Traffic Operations and Safety
Transportation Data Collection
The Office of Transportation regularly collects data to make informed and educated roadway safety and operations decisions. The office’s annual Traffic Safety and Operations Report provides data on traffic speeds, volumes and accidents as well as updates on recently completed and ongoing traffic safety and operations projects citywide. The Office of Transportation also collects targeted traffic speed and volume data when required for certain projects, for traffic calming-related requests, or when requested by individual citizens.
2016 Traffic Count Data(PDF, 340KB)
Traffic Calming Program
The Office of Transportation regularly receives concerns regarding speeding and cut-through traffic on residential neighborhood streets. These are addressed through a combination of education, enforcement, and engineering measures, collectively referred to as the Neighborhood Traffic Calming Program (NTCP)(PDF, 54MB). The NTCP outlines procedures and guidelines to implement traffic calming measures on residential local and collector streets. The inventory of the traffic control measures considered for traffic calming program are listed in Appendix 1 of the NTCP (page 26 - 67).
Residents may submit a Neighborhood Petition Request for Traffic Calming. After receiving the request, staff will conduct the initial study to determine if the request meets the minimum qualifying criteria as established in the NTCP. The request will be ranked through prioritization criteria for funding the proposed improvements.
The process requires the proposed/requested location to meet certain minimum criteria (traffic volume, speed, etc) in order to be considered for any traffic calming measures. The neighborhood boundaries are then established as the project moves forward to engage/gain support in processing and gaining approval from the residents of the traffic calming elements in accordance with the NTCP.
Setting Speed Limits
The Office of Transportation conducts Engineering and Traffic surveys to justify posted speed limits so police can use radar for speed enforcement purposes. These surveys take into account prevailing speeds, collision history, roadside conditions not readily apparent to the driver, residential density and pedestrian and bicycle safety. Generally, speed limits are set at the 5-mile-per-hour increment below the 85th percentile speed as determined by a radar survey.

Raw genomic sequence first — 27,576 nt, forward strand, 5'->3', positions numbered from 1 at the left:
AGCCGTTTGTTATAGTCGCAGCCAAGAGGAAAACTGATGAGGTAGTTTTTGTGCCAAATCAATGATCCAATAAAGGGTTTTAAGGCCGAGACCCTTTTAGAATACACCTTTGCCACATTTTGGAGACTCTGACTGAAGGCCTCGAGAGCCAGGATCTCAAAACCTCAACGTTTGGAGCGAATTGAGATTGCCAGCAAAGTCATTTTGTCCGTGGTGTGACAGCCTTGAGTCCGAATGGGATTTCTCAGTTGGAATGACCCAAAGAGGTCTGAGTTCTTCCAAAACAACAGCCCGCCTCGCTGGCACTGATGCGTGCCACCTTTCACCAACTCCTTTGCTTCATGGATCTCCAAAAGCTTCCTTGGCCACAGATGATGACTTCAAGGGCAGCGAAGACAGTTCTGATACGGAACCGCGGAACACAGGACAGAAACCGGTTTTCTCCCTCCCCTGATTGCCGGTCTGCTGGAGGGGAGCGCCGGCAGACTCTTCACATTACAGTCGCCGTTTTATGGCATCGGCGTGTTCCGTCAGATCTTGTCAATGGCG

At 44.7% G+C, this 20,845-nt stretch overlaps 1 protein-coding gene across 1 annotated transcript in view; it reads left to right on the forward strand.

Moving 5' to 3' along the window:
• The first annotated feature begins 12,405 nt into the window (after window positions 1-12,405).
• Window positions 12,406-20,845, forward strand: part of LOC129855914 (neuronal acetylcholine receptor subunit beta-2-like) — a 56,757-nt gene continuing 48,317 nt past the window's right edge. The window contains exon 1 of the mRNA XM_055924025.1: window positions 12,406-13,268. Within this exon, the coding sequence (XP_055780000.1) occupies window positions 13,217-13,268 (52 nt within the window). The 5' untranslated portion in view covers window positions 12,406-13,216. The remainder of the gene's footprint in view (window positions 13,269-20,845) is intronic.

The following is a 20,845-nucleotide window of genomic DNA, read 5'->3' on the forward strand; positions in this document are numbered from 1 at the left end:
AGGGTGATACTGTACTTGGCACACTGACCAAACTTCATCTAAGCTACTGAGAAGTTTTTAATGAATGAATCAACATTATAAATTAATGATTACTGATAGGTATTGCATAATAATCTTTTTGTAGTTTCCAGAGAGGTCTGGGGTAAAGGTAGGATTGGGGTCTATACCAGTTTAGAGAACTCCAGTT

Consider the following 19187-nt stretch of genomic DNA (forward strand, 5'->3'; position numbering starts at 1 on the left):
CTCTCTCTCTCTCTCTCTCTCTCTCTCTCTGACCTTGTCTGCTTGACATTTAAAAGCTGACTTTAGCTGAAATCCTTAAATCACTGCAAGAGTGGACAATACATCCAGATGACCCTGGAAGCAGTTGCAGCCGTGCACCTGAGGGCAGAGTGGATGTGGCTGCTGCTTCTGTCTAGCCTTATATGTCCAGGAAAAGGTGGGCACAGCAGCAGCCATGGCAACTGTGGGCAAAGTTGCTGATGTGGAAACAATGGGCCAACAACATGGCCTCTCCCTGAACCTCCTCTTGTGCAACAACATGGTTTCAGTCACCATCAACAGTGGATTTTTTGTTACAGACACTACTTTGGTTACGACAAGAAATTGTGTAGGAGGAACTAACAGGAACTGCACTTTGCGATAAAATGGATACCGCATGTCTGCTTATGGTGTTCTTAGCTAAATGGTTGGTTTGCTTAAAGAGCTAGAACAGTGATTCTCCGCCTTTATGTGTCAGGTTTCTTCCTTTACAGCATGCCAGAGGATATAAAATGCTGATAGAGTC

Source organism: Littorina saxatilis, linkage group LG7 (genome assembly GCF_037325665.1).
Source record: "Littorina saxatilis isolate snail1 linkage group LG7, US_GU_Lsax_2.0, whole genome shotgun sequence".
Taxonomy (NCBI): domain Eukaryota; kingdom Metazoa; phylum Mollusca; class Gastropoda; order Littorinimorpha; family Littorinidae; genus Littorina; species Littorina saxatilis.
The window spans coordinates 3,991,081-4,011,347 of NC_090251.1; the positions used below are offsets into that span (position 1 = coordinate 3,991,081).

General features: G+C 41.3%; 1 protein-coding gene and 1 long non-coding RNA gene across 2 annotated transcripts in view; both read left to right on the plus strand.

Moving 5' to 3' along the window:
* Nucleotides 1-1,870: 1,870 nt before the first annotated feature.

Palo Alto Street Types
The following types of streets can be found in and around our city.
- Local: Minor roadway that provides access to adjacent properties only.
- Collector: Roadway that collects and distributes local traffic to and from arterial streets, and provides access to adjacent properties.
- Arterial: Major roadway mainly serving through traffic; takes traffic to and from expressways and freeways; provides access to adjacent properties.
- Residential Arterial: Major roadway mainly serving through traffic; takes traffic to and from expressways and freeways; provides access to adjacent (primarily residential) properties.
- Expressway: Major roadway with limited access to adjacent properties; devoted almost exclusively to traffic movement, mainly serving through traffic.
- Freeway: Major roadway with controlled access; devoted exclusively to traffic movement, mainly of a through or regional nature.
Roadway Classification Map(PDF, 533KB)
Road Signage and Striping
Signs and striping are generally used to convey certain regulations, warning and guidance that could not otherwise be made clearly understandable. Signs are classified into four general categories.
- Regulatory signs give notice of traffic laws or regulations
- Warning signs call attention to conditions on, or adjacent to, a highway or street that are potentially hazardous to traffic operations
- Guide signs show route designations, destinations, directions, distances, etc.
- Construction signs provide notice or direction within a construction zone
Traffic Control During Construction
The Office of Transportation is responsible for reviewing traffic control plans that are used for roadway construction work performed by private contractors. Proper traffic control is required in construction areas to reduce accidents, confusion to motorists and damage to private and public property including minimizing impacts to traffic flow.
In order to minimize inconvenience to roadway users, lane closures on arterial streets within Palo Alto are generally limited to the off-peak hours between 9 a.m. and 4 p.m. Sidewalk closures are discouraged, unless there is a convenient and safe alternate path for pedestrians. Work at night is generally not allowed, due to construction noise impacts on nearby residents and hotels.
Want to learn more?
View our 2017 Traffic Safety and Operations Report(PDF, 12MB).